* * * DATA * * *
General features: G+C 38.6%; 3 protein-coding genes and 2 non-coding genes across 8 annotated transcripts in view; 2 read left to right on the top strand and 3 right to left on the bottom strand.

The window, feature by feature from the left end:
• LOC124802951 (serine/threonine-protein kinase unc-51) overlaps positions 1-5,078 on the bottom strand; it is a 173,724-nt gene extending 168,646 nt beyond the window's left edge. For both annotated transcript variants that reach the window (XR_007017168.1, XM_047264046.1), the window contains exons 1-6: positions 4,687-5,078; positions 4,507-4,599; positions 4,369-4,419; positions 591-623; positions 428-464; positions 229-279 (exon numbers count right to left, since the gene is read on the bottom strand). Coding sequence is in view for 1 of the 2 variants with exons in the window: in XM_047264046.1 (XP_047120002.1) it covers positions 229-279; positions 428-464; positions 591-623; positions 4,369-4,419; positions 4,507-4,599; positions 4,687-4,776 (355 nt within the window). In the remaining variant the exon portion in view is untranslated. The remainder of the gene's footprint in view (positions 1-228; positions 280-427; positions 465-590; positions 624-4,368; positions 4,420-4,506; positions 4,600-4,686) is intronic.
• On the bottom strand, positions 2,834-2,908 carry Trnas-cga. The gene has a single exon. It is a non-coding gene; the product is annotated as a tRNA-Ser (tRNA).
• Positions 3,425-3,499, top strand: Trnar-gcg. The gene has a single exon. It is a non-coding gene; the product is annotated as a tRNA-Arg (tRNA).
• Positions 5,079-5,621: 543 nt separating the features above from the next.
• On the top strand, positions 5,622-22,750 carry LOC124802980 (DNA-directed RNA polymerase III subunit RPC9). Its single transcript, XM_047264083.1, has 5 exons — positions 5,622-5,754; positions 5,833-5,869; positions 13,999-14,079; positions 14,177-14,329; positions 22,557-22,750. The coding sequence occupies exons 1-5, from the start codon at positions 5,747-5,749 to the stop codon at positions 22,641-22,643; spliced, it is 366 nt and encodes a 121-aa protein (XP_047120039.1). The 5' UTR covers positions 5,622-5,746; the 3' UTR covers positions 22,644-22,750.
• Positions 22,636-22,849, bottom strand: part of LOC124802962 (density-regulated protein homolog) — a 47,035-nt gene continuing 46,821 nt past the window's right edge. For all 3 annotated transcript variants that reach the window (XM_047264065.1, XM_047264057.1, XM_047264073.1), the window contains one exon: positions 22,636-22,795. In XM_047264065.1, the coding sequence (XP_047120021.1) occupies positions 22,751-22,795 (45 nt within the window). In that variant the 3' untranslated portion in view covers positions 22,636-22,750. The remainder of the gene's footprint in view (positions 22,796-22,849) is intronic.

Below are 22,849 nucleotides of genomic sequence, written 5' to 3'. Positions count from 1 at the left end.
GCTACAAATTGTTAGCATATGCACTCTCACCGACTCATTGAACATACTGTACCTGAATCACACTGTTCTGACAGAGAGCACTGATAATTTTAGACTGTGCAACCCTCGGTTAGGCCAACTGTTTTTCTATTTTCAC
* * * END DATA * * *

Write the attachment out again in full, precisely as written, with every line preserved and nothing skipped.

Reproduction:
General features: G+C 38.6%; 3 protein-coding genes and 2 non-coding genes across 8 annotated transcripts in view; 2 read left to right on the top strand and 3 right to left on the bottom strand.

The window, feature by feature from the left end:
• LOC124802951 (serine/threonine-protein kinase unc-51) overlaps positions 1-5,078 on the bottom strand; it is a 173,724-nt gene extending 168,646 nt beyond the window's left edge. For both annotated transcript variants that reach the window (XR_007017168.1, XM_047264046.1), the window contains exons 1-6: positions 4,687-5,078; positions 4,507-4,599; positions 4,369-4,419; positions 591-623; positions 428-464; positions 229-279 (exon numbers count right to left, since the gene is read on the bottom strand). Coding sequence is in view for 1 of the 2 variants with exons in the window: in XM_047264046.1 (XP_047120002.1) it covers positions 229-279; positions 428-464; positions 591-623; positions 4,369-4,419; positions 4,507-4,599; positions 4,687-4,776 (355 nt within the window). In the remaining variant the exon portion in view is untranslated. The remainder of the gene's footprint in view (positions 1-228; positions 280-427; positions 465-590; positions 624-4,368; positions 4,420-4,506; positions 4,600-4,686) is intronic.
• On the bottom strand, positions 2,834-2,908 carry Trnas-cga. The gene has a single exon. It is a non-coding gene; the product is annotated as a tRNA-Ser (tRNA).
• Positions 3,425-3,499, top strand: Trnar-gcg. The gene has a single exon. It is a non-coding gene; the product is annotated as a tRNA-Arg (tRNA).
• Positions 5,079-5,621: 543 nt separating the features above from the next.
• On the top strand, positions 5,622-22,750 carry LOC124802980 (DNA-directed RNA polymerase III subunit RPC9). Its single transcript, XM_047264083.1, has 5 exons — positions 5,622-5,754; positions 5,833-5,869; positions 13,999-14,079; positions 14,177-14,329; positions 22,557-22,750. The coding sequence occupies exons 1-5, from the start codon at positions 5,747-5,749 to the stop codon at positions 22,641-22,643; spliced, it is 366 nt and encodes a 121-aa protein (XP_047120039.1). The 5' UTR covers positions 5,622-5,746; the 3' UTR covers positions 22,644-22,750.
• Positions 22,636-22,849, bottom strand: part of LOC124802962 (density-regulated protein homolog) — a 47,035-nt gene continuing 46,821 nt past the window's right edge. For all 3 annotated transcript variants that reach the window (XM_047264065.1, XM_047264057.1, XM_047264073.1), the window contains one exon: positions 22,636-22,795. In XM_047264065.1, the coding sequence (XP_047120021.1) occupies positions 22,751-22,795 (45 nt within the window). In that variant the 3' untranslated portion in view covers positions 22,636-22,750. The remainder of the gene's footprint in view (positions 22,796-22,849) is intronic.

Below are 22,849 nucleotides of genomic sequence, written 5' to 3'. Positions count from 1 at the left end.
GCTACAAATTGTTAGCATATGCACTCTCACCGACTCATTGAACATACTGTACCTGAATCACACTGTTCTGACAGAGAGCACTGATAATTTTAGACTGTGCAACCCTCGGTTAGGCCAACTGTTTTTCTATTTTCAC